In the Philippines over the past few years, some major businesses were interrupted by breaches.
The breach of the former’s website exposed over 80,000 records of personal data while that of the latter compromised data of about 18 million customers.
In the Philippines, data breaches are reported to the NPC, the body in charge of implementing Republic Act 10173 or the Data Privacy Act of 2012.
Singapore doing better
Several factors, however, pose a serious challenge to improving cyber security in the Philippines. For one, from a political perspective, although there are laws in place such as the Cybercrime Prevention Act of 2012 and the Data Privacy Act of 2012, government regulation still needs to be more strictly focused on cyber security.
In a column for The Philippine Star last January 2020, former Foreign Secretary Roberto Romulo pointed out the Philippines should consider adopting something similar to Singapore’s Cybersecurity Act, which deals not just with day-to-day cybercrimes but also with cyberterrorism and cyberwar.
Yet government regulation on cyber security, Yu noted, is an issue in Asia in general. “A lot of times it’s not mandatory. So, we do see a lot of clients that do not report to their customers where their data is.”
Although the incidents did not specify any further details, Yu explained a common type of attack done by hackers was through ransomware.
“Ransomware is when somebody comes in and penetrates your network and encrypts all of your data. And until you pay a certain amount of money usually through cryptocurrency, then you’ll never see your data again.”
Other industries are not spared by cyberattacks, as was the case in January 2019 when pawnshop Cebuana Lhuillier suffered a breach, exposing data of over 900,000 accounts. Then, three months later, data from Cebu Pacific’s rewards server GetGo were downloaded by Pinoy LulzSec, a local hacking group. The airline had served more than 20 million passengers based on its reported statistics the previous year.
Stealing vaccine formula
Yu shared it is easy to understand major companies attract hackers because they have the money. “The high-risk businesses that everybody will specifically target will still be the companies with actual cash.” He added, “Financial institutions are extremely high-risk. Online gaming platforms—actual cash is sitting in there. This sort of platform is very high-risk.”
Yu said the healthcare sector is also at risk, especially these days given the ongoing COVID-19 pandemic, “Many hackers are trying to hack pharmaceutical companies to steal their vaccine solutions.”
By all means, government websites are also targeted by hackers.
Election data, too
One would recall the Commission on Elections was on the receiving end of a series of attacks made by Anonymous Philippines and Lulzsec Pilipinas weeks prior to the 2016 elections. The former defaced the Comelec website while the latter leaked at least 312 GB worth of voters’ information and registration data on Facebook.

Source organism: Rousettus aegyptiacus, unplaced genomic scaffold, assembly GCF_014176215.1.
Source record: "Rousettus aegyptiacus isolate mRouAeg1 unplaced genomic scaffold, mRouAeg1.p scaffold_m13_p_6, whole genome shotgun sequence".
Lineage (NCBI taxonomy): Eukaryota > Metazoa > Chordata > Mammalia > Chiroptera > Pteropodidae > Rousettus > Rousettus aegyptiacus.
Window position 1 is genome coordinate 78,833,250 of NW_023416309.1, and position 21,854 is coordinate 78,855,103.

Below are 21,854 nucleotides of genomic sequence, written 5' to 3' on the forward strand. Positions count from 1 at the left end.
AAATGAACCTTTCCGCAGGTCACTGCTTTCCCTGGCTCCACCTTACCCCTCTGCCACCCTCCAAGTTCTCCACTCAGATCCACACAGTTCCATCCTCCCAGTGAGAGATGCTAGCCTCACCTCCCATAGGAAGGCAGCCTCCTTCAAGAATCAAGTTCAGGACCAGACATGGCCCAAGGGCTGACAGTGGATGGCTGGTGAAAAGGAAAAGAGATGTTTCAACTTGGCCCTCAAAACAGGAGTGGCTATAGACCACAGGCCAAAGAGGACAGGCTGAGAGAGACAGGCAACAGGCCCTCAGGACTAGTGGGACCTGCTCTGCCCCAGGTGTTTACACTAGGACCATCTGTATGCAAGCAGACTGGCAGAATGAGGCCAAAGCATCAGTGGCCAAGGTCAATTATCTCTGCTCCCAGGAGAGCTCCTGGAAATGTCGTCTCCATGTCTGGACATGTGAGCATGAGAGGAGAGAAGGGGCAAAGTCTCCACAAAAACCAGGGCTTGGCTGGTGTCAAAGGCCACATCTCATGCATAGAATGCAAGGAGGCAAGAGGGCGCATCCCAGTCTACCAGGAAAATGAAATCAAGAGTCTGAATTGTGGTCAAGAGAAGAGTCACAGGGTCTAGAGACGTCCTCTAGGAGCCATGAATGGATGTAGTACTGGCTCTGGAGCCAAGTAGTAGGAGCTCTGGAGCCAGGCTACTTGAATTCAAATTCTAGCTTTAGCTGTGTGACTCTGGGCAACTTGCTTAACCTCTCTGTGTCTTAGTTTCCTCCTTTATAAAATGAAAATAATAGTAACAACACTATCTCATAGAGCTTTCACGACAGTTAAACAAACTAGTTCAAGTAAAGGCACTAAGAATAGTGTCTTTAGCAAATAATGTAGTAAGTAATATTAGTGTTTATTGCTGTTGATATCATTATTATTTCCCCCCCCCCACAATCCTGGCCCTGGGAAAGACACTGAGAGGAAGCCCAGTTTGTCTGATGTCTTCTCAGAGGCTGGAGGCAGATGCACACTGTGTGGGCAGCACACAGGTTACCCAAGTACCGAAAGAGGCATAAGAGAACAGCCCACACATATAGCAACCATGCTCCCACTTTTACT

Anonymous Philippines member Paul Biteng, known as PhantomHacker Khalifa in the hacker community, was arrested by the National Bureau of Investigation just weeks after the March 2016 incident Biteng was charged with violation of RA 10175 or the Cybercrime Prevention Act of 2012, but was acquitted by the Manila Regional Trial Court in February 2020.
It is a given that governments are prone to attacks, Yu explained. “Definitely, governments and government agencies are very high-risk targets. That’s been true, I mean, always, if you think about the security that sits around the White House or Malacañang.”
One could only imagine what would happen if attackers had control of very sensitive government information. “Because, wow, what very important information, right?” Yu said. “What’s more sensitive than the present location of President Duterte or Trump?” Or, say, the functionalities of vote counting machines used for national elections—the very reason many were concerned as to whether they could be assured by the Comelec of a secure election last 2016.
‘Cyber firefighters’ 24/7
After a breach is detected, what should individuals or companies do next? This problem of incident response is what only a few companies like Blackpanda address.
“We’re the guys you call after you’ve been breached,” Yu said. “We’re the cyber firefighters that come in to put out the fire.”
Yu explained Blackpanda’s cyber incident response services also include digital forensics and cyber crisis management, “The forensics aspect will look through the rubble, figure out how the bad guys got in, and tell you how to fix yourself going forward.”
The Philippines needs to install cyber security measures, Yu said. Compare it to physical security, say two houses: one has high walls, the one is exposed. Who do you think is more vulnerable? “Criminals do not like challenges,” he said.
Editor’s Note: The author was a risk analyst for Blackpanda from 2018 until 2019 when the company moved its operations from Manila to Singapore.